“When tragedy strikes we need to sit still and rock in place, wailing, keening, or crawl on our hands and knees gnashing our teeth the way native people yield absolutely to their grief. Embrace it, take it into your soul until it breaks and remakes you. There are no words, no lasting comfort to be found in avoiding pain. It’s a primeval, painfully physical, animal process and you’d best get about it until it’s done with you. You’ll know when.”
– Lawrence Jacoby (The Secret History of Twin Peaks)
There has been a lot of tragedy in our world over the years. Here in the UK, we’ve been through a lot recently. And whenever it happens we get swamped by efforts to analyse, understand, and react.
Responses are obviously inevitable whenever anything big happens. In the age of instant communication and social media, reactions are amplified and can be overwhelming. There is often a lack of gentleness with ourselves and others at times like this. We jump to conclusions, use events to reinforce our preconceived beliefs, and analyse/seek understanding rather than permitting ourselves to shut up and yield to the pain, grief and sorrow that is pulsing deep within.
“We Won’t Let Them Win”
In the face of tragedy we often hear rhetoric around winning and losing. From the pains in personal situations like cancer, to collective tragedies like terrorist attacks. The idea of winning and losing is baked into the way we react.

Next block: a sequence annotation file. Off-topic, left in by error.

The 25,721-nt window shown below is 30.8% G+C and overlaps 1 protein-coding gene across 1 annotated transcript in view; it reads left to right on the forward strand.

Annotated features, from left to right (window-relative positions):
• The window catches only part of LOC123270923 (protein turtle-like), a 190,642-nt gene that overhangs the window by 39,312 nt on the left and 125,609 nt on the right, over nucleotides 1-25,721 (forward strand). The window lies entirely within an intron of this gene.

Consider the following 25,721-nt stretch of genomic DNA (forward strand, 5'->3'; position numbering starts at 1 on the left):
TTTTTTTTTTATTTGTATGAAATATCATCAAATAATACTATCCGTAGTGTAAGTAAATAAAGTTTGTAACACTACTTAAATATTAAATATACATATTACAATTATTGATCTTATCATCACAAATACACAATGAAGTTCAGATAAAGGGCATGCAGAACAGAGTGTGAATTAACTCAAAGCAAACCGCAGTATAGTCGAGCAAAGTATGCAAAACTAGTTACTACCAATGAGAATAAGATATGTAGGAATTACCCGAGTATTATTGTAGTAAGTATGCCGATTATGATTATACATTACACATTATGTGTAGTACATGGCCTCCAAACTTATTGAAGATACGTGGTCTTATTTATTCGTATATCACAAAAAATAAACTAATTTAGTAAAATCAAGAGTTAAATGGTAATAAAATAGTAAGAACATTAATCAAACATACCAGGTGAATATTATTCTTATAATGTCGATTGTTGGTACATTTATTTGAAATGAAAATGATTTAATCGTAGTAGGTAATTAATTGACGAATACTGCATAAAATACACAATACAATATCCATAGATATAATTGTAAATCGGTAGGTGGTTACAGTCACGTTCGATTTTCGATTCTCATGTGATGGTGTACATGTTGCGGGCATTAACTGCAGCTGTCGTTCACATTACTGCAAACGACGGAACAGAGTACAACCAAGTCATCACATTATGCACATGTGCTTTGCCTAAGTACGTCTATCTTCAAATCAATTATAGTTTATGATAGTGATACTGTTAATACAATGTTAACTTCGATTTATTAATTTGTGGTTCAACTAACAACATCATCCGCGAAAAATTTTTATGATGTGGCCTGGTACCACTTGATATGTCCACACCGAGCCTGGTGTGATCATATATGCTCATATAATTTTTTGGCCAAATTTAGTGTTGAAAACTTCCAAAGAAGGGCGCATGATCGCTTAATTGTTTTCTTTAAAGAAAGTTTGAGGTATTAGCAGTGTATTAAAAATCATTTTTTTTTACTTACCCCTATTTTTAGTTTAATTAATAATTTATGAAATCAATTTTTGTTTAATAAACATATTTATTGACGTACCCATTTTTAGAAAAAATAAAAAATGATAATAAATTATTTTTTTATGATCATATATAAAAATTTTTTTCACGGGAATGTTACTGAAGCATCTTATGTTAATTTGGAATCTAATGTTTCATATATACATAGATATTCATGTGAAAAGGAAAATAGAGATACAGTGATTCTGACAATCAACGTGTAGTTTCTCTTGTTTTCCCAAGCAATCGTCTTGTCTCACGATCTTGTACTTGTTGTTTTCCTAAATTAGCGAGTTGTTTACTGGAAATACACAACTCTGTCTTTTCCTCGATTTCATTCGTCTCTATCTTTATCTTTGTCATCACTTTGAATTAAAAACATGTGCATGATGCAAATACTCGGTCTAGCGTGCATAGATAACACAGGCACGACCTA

But I’m not sure it’s a particularly healthy paradigm. It can breed shame, distrust and vast disunity.
After the bomb at the concert in Manchester in May 2017 I read an article quoting a British politician who had defiantly declared that “the Terrorists will not win”. In the days that followed I couldn’t stop thinking about this statement and its apparent absurdity.
It’s simply not black and white. This is not a zero sum game.
When we use language like “they will not win”, we invent a very peculiar narrative. And what struck me in particular was the inappropriateness of this rhetoric within this context. Those families and friends of those killed in acts of such futility and barbarism they are destroyed, devastated, defeated. There is a profound and incomparable feeling of loss in the lives of those affected. To talk of winning and losing just seems to miss the point that for those in pain, the loss has already happened, in a massive way.
There is loss. We have lost. All of us. Every single human being on the planet loses whenever one of us is hurt or destroyed.
An Alternative in Tragedy?
In this episode of the podcast I have a think about the possibility of an alternative way of responding. Inspired by the passage from The Secret History of Twin Peaks, the words of Lawrence Jacoby.
When the world is such a nuanced, multi-toned web of complexity…as are humans, then we must step beyond the narrow-minded win/loss perspective. To allow ourselves to feel the depths of our pain in the face of tragedy; to thrash it out as long as we need to, and avoid the temptation of analysis and “can-do” (pain avoidance) reaction.
“We are creatures of darkness and light, capable of barbarism and limitless cruelty, and also love, and laughter and the creation of the most sublime beauty. We are both these things, clearly, but which are we most of?”